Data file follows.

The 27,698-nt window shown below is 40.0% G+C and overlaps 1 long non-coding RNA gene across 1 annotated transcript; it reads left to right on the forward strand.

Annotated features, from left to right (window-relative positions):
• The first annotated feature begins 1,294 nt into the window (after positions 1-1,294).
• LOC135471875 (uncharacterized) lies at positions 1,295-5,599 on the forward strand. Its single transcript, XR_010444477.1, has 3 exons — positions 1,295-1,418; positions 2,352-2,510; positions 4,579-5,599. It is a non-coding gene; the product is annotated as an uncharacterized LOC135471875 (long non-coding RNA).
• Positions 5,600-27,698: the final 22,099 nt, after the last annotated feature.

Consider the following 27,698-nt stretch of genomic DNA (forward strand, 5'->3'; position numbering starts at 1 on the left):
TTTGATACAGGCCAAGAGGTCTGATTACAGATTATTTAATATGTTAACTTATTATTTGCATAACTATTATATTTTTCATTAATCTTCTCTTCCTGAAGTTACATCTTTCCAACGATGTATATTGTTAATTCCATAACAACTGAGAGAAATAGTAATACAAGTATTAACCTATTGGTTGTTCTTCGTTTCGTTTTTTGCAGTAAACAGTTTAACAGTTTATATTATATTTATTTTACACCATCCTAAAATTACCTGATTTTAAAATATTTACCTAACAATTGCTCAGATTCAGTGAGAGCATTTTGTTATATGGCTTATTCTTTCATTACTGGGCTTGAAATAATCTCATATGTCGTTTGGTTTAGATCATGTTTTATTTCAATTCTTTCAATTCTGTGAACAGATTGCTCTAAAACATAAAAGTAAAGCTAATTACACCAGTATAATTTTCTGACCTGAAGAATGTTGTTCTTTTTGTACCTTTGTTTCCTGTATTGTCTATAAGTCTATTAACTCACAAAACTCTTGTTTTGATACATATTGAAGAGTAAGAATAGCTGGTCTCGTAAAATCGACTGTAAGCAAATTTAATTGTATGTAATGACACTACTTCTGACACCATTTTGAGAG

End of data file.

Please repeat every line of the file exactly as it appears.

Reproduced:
The 27,698-nt window shown below is 40.0% G+C and overlaps 1 long non-coding RNA gene across 1 annotated transcript; it reads left to right on the forward strand.

Annotated features, from left to right (window-relative positions):
• The first annotated feature begins 1,294 nt into the window (after positions 1-1,294).
• LOC135471875 (uncharacterized) lies at positions 1,295-5,599 on the forward strand. Its single transcript, XR_010444477.1, has 3 exons — positions 1,295-1,418; positions 2,352-2,510; positions 4,579-5,599. It is a non-coding gene; the product is annotated as an uncharacterized LOC135471875 (long non-coding RNA).
• Positions 5,600-27,698: the final 22,099 nt, after the last annotated feature.

Consider the following 27,698-nt stretch of genomic DNA (forward strand, 5'->3'; position numbering starts at 1 on the left):
TTTGATACAGGCCAAGAGGTCTGATTACAGATTATTTAATATGTTAACTTATTATTTGCATAACTATTATATTTTTCATTAATCTTCTCTTCCTGAAGTTACATCTTTCCAACGATGTATATTGTTAATTCCATAACAACTGAGAGAAATAGTAATACAAGTATTAACCTATTGGTTGTTCTTCGTTTCGTTTTTTGCAGTAAACAGTTTAACAGTTTATATTATATTTATTTTACACCATCCTAAAATTACCTGATTTTAAAATATTTACCTAACAATTGCTCAGATTCAGTGAGAGCATTTTGTTATATGGCTTATTCTTTCATTACTGGGCTTGAAATAATCTCATATGTCGTTTGGTTTAGATCATGTTTTATTTCAATTCTTTCAATTCTGTGAACAGATTGCTCTAAAACATAAAAGTAAAGCTAATTACACCAGTATAATTTTCTGACCTGAAGAATGTTGTTCTTTTTGTACCTTTGTTTCCTGTATTGTCTATAAGTCTATTAACTCACAAAACTCTTGTTTTGATACATATTGAAGAGTAAGAATAGCTGGTCTCGTAAAATCGACTGTAAGCAAATTTAATTGTATGTAATGACACTACTTCTGACACCATTTTGAGAG